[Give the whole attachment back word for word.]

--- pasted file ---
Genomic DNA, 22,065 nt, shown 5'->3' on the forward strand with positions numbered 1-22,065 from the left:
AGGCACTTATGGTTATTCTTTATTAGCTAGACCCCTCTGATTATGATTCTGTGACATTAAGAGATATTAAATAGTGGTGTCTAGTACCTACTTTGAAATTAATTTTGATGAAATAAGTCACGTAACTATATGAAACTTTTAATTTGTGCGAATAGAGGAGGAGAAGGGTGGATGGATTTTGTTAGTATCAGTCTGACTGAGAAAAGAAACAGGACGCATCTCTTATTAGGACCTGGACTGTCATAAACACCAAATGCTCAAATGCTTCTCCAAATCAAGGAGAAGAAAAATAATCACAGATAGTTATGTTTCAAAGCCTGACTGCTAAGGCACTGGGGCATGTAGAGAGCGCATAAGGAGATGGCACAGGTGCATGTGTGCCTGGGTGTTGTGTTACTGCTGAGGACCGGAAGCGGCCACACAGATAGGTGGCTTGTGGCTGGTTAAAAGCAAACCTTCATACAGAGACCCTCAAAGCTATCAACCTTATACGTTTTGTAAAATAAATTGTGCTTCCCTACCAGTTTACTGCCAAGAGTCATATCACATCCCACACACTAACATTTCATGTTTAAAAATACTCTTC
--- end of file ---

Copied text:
Genomic DNA, 22,065 nt, shown 5'->3' on the forward strand with positions numbered 1-22,065 from the left:
AGGCACTTATGGTTATTCTTTATTAGCTAGACCCCTCTGATTATGATTCTGTGACATTAAGAGATATTAAATAGTGGTGTCTAGTACCTACTTTGAAATTAATTTTGATGAAATAAGTCACGTAACTATATGAAACTTTTAATTTGTGCGAATAGAGGAGGAGAAGGGTGGATGGATTTTGTTAGTATCAGTCTGACTGAGAAAAGAAACAGGACGCATCTCTTATTAGGACCTGGACTGTCATAAACACCAAATGCTCAAATGCTTCTCCAAATCAAGGAGAAGAAAAATAATCACAGATAGTTATGTTTCAAAGCCTGACTGCTAAGGCACTGGGGCATGTAGAGAGCGCATAAGGAGATGGCACAGGTGCATGTGTGCCTGGGTGTTGTGTTACTGCTGAGGACCGGAAGCGGCCACACAGATAGGTGGCTTGTGGCTGGTTAAAAGCAAACCTTCATACAGAGACCCTCAAAGCTATCAACCTTATACGTTTTGTAAAATAAATTGTGCTTCCCTACCAGTTTACTGCCAAGAGTCATATCACATCCCACACACTAACATTTCATGTTTAAAAATACTCTTC